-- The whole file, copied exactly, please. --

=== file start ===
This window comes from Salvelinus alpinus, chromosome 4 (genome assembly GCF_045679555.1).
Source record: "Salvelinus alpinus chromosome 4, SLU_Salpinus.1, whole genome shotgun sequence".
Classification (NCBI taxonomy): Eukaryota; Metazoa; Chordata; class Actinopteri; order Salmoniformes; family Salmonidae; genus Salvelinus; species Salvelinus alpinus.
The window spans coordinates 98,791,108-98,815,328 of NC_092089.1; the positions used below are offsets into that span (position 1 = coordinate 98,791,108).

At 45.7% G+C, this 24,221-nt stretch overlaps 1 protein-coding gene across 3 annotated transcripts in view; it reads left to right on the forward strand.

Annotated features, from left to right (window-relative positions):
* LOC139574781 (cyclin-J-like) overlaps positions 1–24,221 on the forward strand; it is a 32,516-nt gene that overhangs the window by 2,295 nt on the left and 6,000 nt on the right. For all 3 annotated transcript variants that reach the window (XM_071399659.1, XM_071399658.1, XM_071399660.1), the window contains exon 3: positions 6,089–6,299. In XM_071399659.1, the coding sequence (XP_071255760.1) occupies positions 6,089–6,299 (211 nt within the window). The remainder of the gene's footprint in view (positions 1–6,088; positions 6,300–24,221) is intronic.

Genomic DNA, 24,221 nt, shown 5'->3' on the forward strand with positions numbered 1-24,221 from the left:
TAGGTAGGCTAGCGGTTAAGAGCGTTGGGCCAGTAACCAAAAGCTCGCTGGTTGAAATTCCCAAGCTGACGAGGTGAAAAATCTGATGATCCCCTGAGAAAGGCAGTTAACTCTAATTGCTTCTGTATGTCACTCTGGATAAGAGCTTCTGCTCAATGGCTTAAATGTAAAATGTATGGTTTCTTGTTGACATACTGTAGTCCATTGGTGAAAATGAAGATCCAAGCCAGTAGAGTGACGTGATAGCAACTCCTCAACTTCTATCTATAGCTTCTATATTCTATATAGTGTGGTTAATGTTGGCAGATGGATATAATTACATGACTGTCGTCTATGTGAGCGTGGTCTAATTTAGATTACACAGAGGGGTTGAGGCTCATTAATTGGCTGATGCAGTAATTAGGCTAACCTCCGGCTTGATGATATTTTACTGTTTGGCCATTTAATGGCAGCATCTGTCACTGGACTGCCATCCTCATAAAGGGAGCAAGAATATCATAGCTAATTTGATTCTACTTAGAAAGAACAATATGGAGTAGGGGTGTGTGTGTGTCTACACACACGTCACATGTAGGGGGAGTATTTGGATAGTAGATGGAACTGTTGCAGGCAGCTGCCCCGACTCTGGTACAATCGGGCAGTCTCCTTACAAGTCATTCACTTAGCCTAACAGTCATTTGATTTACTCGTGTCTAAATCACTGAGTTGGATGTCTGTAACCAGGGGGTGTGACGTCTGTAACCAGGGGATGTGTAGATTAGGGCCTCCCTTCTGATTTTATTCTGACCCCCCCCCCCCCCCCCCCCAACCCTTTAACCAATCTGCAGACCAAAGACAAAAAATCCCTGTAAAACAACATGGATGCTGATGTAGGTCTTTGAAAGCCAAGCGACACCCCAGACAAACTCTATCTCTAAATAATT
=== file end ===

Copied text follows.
This window comes from Salvelinus alpinus, chromosome 4 (genome assembly GCF_045679555.1).
Source record: "Salvelinus alpinus chromosome 4, SLU_Salpinus.1, whole genome shotgun sequence".
Classification (NCBI taxonomy): Eukaryota; Metazoa; Chordata; class Actinopteri; order Salmoniformes; family Salmonidae; genus Salvelinus; species Salvelinus alpinus.
The window spans coordinates 98,791,108-98,815,328 of NC_092089.1; the positions used below are offsets into that span (position 1 = coordinate 98,791,108).

At 45.7% G+C, this 24,221-nt stretch overlaps 1 protein-coding gene across 3 annotated transcripts in view; it reads left to right on the forward strand.

Annotated features, from left to right (window-relative positions):
* LOC139574781 (cyclin-J-like) overlaps positions 1–24,221 on the forward strand; it is a 32,516-nt gene that overhangs the window by 2,295 nt on the left and 6,000 nt on the right. For all 3 annotated transcript variants that reach the window (XM_071399659.1, XM_071399658.1, XM_071399660.1), the window contains exon 3: positions 6,089–6,299. In XM_071399659.1, the coding sequence (XP_071255760.1) occupies positions 6,089–6,299 (211 nt within the window). The remainder of the gene's footprint in view (positions 1–6,088; positions 6,300–24,221) is intronic.

Genomic DNA, 24,221 nt, shown 5'->3' on the forward strand with positions numbered 1-24,221 from the left:
TAGGTAGGCTAGCGGTTAAGAGCGTTGGGCCAGTAACCAAAAGCTCGCTGGTTGAAATTCCCAAGCTGACGAGGTGAAAAATCTGATGATCCCCTGAGAAAGGCAGTTAACTCTAATTGCTTCTGTATGTCACTCTGGATAAGAGCTTCTGCTCAATGGCTTAAATGTAAAATGTATGGTTTCTTGTTGACATACTGTAGTCCATTGGTGAAAATGAAGATCCAAGCCAGTAGAGTGACGTGATAGCAACTCCTCAACTTCTATCTATAGCTTCTATATTCTATATAGTGTGGTTAATGTTGGCAGATGGATATAATTACATGACTGTCGTCTATGTGAGCGTGGTCTAATTTAGATTACACAGAGGGGTTGAGGCTCATTAATTGGCTGATGCAGTAATTAGGCTAACCTCCGGCTTGATGATATTTTACTGTTTGGCCATTTAATGGCAGCATCTGTCACTGGACTGCCATCCTCATAAAGGGAGCAAGAATATCATAGCTAATTTGATTCTACTTAGAAAGAACAATATGGAGTAGGGGTGTGTGTGTGTCTACACACACGTCACATGTAGGGGGAGTATTTGGATAGTAGATGGAACTGTTGCAGGCAGCTGCCCCGACTCTGGTACAATCGGGCAGTCTCCTTACAAGTCATTCACTTAGCCTAACAGTCATTTGATTTACTCGTGTCTAAATCACTGAGTTGGATGTCTGTAACCAGGGGGTGTGACGTCTGTAACCAGGGGATGTGTAGATTAGGGCCTCCCTTCTGATTTTATTCTGACCCCCCCCCCCCCCCCCCCCAACCCTTTAACCAATCTGCAGACCAAAGACAAAAAATCCCTGTAAAACAACATGGATGCTGATGTAGGTCTTTGAAAGCCAAGCGACACCCCAGACAAACTCTATCTCTAAATAATT